Paper-thin characterizations help sink Robert Silverberg’s 1969 science-fiction tale ‘The Man in the Maze’

January 30, 2019

By Matthew E. Milliken
Jan. 30, 2019

Every so often, I’ll think about books that I read, or at least tried to read. A long time ago, probably when I was a teenager, I stumbled across a promising book in my local library’s science fiction section. It was set in an ancient and deadly maze constructed millennia ago by a mysterious alien race that had long since gone extinct. The heart of this sprawling, city-sized labyrinth housed a former interstellar ambassador who lived in self-imposed exile after having been tainted in the course of making first contact with an alien species. This contamination, which took place unbeknownst to the ambassador, left him telepathically emitting a flood of noxious emotions that quickly sickened anyone who entered the same room as him.

Into this tableau enters a starship crew on a desperate quest: To evade the maze’s numerous dead ends and lethal traps, reach its center and recruit the embittered exile for a dangerous mission that could save humanity from extermination.

This seemed like a surefire premise for a science-fiction thriller. Unfortunately, experience belied expectations; my teenage self began reading this book but never finished, put off by meandering philosophical and psychological digressions that hopelessly bogged down what I’d expected to be an action-packed story.

Hazy memories of this book surfaced in my rambling brain a few months ago. I wondered what the novel was called, and who’d written it, and how it had ended; but I figured I would never find out.

In fact, I would. Several days days ago, while trawling my library’s science-fiction catalog of digital books, I noticed a Robert Silverberg title called The Man in the Maze that pricked my interest. A glance at the description confirmed my hopes: This was the book that I’d encountered many years ago!

I checked out the 1969 novel by the prolific American grand master; shortly thereafter, I eagerly began reading. Unfortunately, I found that the tale indeed is lacking, although not necessarily in the ways deemed by my younger self.

The story’s setup is much like I remembered. The exile is one Richard “Dick” Muller, onetime consultant-at-large, who now makes his home in the maze on the planet Lemnos. What had escaped my recall are the two men seeking to enroll Muller’s aid. The man in charge is Charles Boardman, “eighty, now, with almost half his lifetime behind him.” Boardman is a few years older than Muller, though not as physically fit and — significantly — neither as charming nor as scrupulous as Muller fancies himself to be.

‘The Man in the Maze’ by Robert Silverberg (1969)

Boardman’s aid is Ned Rawlins, about 22 years old, undertaking just his second interstellar journey. Rawlins is his supervisor’s opposite in nearly every way: Young, fit, handsome, innocent and noble.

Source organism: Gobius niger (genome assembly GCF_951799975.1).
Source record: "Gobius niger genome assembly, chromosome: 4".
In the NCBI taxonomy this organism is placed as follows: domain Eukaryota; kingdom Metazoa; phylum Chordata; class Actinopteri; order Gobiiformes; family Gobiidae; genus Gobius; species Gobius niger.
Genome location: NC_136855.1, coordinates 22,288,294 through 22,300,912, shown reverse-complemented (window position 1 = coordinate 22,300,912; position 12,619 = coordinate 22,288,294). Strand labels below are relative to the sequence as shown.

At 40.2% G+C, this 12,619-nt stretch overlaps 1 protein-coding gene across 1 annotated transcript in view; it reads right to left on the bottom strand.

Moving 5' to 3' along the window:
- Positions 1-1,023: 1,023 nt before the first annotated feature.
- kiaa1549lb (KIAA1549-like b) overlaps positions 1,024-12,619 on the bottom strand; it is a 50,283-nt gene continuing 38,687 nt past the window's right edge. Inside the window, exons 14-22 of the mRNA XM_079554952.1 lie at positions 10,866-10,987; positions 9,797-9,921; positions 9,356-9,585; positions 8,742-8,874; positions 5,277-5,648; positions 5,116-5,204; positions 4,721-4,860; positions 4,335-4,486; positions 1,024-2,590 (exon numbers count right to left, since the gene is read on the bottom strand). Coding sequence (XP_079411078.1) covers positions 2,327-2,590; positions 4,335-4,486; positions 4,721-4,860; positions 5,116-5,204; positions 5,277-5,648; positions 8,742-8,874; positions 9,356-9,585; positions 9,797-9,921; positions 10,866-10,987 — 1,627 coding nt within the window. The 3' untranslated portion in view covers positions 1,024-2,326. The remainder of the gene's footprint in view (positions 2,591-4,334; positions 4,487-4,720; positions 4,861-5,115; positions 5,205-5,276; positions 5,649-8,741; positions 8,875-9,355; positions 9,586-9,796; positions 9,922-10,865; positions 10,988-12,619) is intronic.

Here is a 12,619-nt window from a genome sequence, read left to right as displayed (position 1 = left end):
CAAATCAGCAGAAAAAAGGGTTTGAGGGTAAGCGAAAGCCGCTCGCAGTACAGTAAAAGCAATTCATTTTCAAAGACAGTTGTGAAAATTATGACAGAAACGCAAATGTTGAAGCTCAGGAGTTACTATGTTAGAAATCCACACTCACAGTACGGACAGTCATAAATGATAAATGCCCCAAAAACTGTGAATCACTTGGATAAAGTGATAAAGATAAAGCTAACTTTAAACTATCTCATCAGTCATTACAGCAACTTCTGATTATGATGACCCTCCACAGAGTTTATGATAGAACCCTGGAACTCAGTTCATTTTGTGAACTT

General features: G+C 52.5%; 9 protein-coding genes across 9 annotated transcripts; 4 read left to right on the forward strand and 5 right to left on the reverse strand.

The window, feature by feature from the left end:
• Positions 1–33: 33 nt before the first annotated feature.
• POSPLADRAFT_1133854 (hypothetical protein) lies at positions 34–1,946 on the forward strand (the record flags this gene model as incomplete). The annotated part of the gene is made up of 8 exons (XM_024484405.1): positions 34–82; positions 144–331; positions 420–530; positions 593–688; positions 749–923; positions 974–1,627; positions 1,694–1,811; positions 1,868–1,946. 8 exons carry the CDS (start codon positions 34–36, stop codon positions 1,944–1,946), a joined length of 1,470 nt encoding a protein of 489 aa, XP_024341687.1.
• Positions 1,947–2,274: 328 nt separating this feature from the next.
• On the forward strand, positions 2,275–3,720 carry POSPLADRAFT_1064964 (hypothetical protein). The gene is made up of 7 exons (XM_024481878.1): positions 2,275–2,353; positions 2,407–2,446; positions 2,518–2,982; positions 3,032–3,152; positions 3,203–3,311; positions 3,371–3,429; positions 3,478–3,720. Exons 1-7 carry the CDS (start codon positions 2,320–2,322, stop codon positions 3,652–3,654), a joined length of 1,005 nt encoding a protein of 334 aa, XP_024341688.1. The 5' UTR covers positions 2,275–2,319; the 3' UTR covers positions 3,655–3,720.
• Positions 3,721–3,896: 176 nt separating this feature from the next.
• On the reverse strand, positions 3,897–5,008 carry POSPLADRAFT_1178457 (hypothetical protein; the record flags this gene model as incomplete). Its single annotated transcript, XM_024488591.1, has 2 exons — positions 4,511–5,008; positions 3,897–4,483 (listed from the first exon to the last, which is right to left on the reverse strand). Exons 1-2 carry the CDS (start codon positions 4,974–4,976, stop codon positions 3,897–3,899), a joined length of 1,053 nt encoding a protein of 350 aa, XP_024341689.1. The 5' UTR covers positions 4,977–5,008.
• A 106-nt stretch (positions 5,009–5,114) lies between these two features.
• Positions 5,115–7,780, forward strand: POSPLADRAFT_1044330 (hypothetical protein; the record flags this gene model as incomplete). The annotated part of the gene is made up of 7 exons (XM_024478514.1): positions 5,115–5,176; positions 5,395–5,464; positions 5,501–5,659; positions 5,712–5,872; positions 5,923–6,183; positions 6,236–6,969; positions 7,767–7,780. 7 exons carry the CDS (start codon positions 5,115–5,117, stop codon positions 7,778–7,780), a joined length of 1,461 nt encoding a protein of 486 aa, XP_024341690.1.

The pair are introduced as their (unnamed) ship arrives in Lemnos’s outer atmosphere. During the descent, Boardman shows him their destination:

“What you’re seeing is the outer embankment. The maze itself is surrounded by a concentric ring of earthen walls five meters high and nearly a thousand kilometers in outer circumference. But —” 

“Yes, I know,” Rawlins burst in. Almost immediately he turned bright red, with that appealing innocence that Boardman found so charming and soon would be trying to put to use. “I’m sorry, Charles, I didn’t mean to interrupt.” 

“Quite all right. What did you want to ask?” 

“That dark spot within the outer walls — is that the city itself?” 

Boardman nodded. “That’s the inner maze. Twenty, thirty kilometers in diameter — and God knows how many millions of years old. That’s where we’ll find Muller.” 

“If we can get inside.” 

When we get inside.” 

“Yes. Yes. Of course. When we get inside,” Rawlins corrected, reddening again. He flashed a quick, earnest smile. “There’s no chance we won’t find the entrance, is there?” 

“Muller did,” said Boardman quietly. “He’s in there.” 

“But he’s the first who got inside. Everyone else who tried has failed. So why will we —” 

“There weren’t many who tried,” Boardman said. “Those who did weren’t equipped for the problem. We’ll manage, Ned. We’ll manage. We have to. Relax, now, and enjoy the landing.” 

As Silverberg telegraphs in this passage, Boardman isn’t planning to make a forthright appeal to Muller’s sense of service. Unfortunately, the consultant’s scheme isn’t particularly interesting, and all of the characters are relatively bland. Muller, the center of the book, mainly comes off as churlish — not the kind of individual I generally want to spend a few hundred pages reading about.

The book’s treatment of women is even worse, as Silverberg and his characters mainly value them as sex objects. From a dramatic perspective, they chiefly operate as foils to demonstrate how virile, influential and accomplished the men in the book are.

The external menace that prompts Boardman and Rawlins’ recovery mission is a truly fascinating and entirely alien species, a fairly original science-fiction creation that’s much more interesting than the rubber-faced aliens SF movies and television shows of the era could depict. Some of Silverberg’s other creations — the Lemnos labyrinth, the aliens that corrupted Muller in the first place, the easily duplicated drones that help Boardman and Rawlins — were also innovative, at least at the time the book was authored.

But none of the characters are as lively as the concepts. In this way, The Man in the Maze is typical of much of even the best of American science fiction in the early decades: Suffused with interesting ideas but weighted down by dime-store psychology. I think this book could serve as the basis for an interesting movie or TV adaptation, but only if its characters were fleshed out.

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